Naval: Let’s talk briefly about the Fermi paradox since we’re talking about aliens. For listeners who don’t know, Enrico Fermi was a famous physicist who was part of the Manhattan Project. He said, “Where are the aliens?”
The universe is so large and there are probably so many planets that are capable of supporting life of some kind or another. Shouldn’t we have seen them by now?
Brett: Around almost every star there is a contingent of planets much like our own solar system. The number of stars that exist within a typical galaxy like the Milky Way is something like 200 billion, although the estimates go up to about 400 billion. The number of galaxies that we can see is around 200 to 300 billion.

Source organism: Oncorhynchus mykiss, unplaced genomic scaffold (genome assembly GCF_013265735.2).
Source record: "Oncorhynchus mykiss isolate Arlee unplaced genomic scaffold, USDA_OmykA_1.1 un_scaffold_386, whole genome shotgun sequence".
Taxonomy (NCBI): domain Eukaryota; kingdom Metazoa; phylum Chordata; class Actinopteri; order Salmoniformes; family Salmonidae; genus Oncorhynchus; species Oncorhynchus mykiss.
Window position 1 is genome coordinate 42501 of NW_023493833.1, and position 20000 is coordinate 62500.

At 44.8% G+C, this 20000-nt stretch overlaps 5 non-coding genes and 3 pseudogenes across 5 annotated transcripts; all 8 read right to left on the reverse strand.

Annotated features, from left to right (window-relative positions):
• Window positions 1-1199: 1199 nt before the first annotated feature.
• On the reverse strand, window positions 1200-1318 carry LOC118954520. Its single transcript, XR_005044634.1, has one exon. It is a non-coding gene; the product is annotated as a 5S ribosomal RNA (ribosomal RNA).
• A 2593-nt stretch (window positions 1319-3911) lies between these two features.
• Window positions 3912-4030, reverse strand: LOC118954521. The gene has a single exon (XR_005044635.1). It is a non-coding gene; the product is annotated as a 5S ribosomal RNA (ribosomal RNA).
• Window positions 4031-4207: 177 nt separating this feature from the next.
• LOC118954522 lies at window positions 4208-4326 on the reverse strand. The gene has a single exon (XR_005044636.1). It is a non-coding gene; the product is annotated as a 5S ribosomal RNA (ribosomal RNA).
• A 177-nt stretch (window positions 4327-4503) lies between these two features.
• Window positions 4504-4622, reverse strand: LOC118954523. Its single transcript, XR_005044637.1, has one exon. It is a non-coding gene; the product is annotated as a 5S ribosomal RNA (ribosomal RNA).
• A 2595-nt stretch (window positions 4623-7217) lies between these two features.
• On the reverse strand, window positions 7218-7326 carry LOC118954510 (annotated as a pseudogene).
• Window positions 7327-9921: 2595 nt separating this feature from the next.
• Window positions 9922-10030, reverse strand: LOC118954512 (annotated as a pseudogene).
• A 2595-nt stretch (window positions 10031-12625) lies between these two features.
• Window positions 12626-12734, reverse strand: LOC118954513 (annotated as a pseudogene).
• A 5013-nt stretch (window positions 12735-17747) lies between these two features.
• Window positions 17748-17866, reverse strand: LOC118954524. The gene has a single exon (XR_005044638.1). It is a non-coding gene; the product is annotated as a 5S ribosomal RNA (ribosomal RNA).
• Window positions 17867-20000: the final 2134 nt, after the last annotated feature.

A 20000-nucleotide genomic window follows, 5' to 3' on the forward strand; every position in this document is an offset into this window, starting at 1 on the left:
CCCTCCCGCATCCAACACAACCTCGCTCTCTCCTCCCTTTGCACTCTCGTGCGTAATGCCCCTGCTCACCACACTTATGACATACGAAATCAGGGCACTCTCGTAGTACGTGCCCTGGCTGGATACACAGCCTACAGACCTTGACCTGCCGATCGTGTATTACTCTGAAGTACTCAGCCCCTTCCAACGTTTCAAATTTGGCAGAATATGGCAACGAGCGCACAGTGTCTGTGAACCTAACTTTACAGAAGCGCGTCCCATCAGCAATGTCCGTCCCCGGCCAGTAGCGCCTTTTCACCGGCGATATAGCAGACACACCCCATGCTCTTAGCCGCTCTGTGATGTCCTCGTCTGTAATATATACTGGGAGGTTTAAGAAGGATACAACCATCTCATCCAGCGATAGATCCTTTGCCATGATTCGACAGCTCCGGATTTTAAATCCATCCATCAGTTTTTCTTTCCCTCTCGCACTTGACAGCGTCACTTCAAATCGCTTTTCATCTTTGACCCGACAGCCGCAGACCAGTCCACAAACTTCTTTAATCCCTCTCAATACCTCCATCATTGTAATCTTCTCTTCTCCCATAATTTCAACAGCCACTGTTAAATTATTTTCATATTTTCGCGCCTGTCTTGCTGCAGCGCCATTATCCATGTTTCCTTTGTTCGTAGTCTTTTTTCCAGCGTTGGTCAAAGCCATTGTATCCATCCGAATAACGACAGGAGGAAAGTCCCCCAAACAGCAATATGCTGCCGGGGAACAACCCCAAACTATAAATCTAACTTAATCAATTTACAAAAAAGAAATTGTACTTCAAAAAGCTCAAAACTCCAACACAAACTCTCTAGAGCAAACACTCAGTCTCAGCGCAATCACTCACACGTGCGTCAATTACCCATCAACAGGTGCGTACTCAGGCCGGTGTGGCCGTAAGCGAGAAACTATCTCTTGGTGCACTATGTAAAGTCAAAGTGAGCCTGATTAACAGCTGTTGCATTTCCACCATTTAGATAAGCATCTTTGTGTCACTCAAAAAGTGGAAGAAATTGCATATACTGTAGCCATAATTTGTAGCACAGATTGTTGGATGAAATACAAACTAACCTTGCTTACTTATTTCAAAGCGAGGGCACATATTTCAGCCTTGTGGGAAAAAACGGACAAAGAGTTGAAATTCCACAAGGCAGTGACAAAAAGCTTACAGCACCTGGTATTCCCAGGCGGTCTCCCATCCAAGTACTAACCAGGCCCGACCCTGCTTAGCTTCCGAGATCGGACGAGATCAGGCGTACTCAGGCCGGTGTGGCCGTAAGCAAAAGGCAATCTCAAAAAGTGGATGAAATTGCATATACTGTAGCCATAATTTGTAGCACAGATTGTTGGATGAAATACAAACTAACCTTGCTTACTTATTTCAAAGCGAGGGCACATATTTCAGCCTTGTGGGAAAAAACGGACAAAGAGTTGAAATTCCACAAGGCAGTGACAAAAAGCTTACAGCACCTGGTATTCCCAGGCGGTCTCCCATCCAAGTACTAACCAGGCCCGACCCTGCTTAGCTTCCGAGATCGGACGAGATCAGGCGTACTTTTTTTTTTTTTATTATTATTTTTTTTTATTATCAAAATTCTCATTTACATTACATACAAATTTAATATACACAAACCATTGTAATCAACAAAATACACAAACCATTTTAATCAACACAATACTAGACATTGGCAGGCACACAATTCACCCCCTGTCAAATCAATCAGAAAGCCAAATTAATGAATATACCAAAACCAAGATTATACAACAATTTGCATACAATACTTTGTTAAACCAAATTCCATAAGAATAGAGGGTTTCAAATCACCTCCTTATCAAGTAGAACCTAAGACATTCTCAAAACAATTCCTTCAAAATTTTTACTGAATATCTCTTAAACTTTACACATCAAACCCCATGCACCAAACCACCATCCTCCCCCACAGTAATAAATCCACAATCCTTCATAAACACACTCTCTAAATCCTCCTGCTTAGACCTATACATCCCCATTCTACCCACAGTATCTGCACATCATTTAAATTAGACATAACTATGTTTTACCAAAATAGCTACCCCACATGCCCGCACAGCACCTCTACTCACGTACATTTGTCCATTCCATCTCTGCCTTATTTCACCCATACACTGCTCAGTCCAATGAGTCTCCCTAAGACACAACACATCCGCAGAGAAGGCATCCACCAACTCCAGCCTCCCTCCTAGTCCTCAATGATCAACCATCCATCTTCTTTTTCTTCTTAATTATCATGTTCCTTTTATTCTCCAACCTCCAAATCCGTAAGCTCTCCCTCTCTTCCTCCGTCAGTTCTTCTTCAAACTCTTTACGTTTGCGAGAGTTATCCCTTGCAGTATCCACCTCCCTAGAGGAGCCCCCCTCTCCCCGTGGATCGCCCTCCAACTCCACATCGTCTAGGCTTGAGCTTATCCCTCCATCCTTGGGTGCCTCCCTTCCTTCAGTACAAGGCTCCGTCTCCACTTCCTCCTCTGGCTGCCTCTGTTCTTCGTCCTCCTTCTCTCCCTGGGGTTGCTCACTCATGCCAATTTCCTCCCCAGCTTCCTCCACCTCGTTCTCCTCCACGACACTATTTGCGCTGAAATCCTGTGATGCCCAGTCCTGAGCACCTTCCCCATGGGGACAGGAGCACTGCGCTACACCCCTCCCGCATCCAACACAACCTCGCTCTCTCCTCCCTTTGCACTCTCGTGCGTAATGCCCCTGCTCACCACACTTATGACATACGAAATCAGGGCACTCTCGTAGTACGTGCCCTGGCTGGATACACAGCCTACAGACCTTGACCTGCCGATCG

The observable universe is just a small fraction of the entire universe, which means that the number of planets is absolutely astronomical.
Surely, given these numbers, it has to be the case that there are not only planets out there that are suitable for life but that the universe should be teeming with civilizations far more advanced than ours, less advanced than ours, and some that are similar in advancement to ours.
So where are they?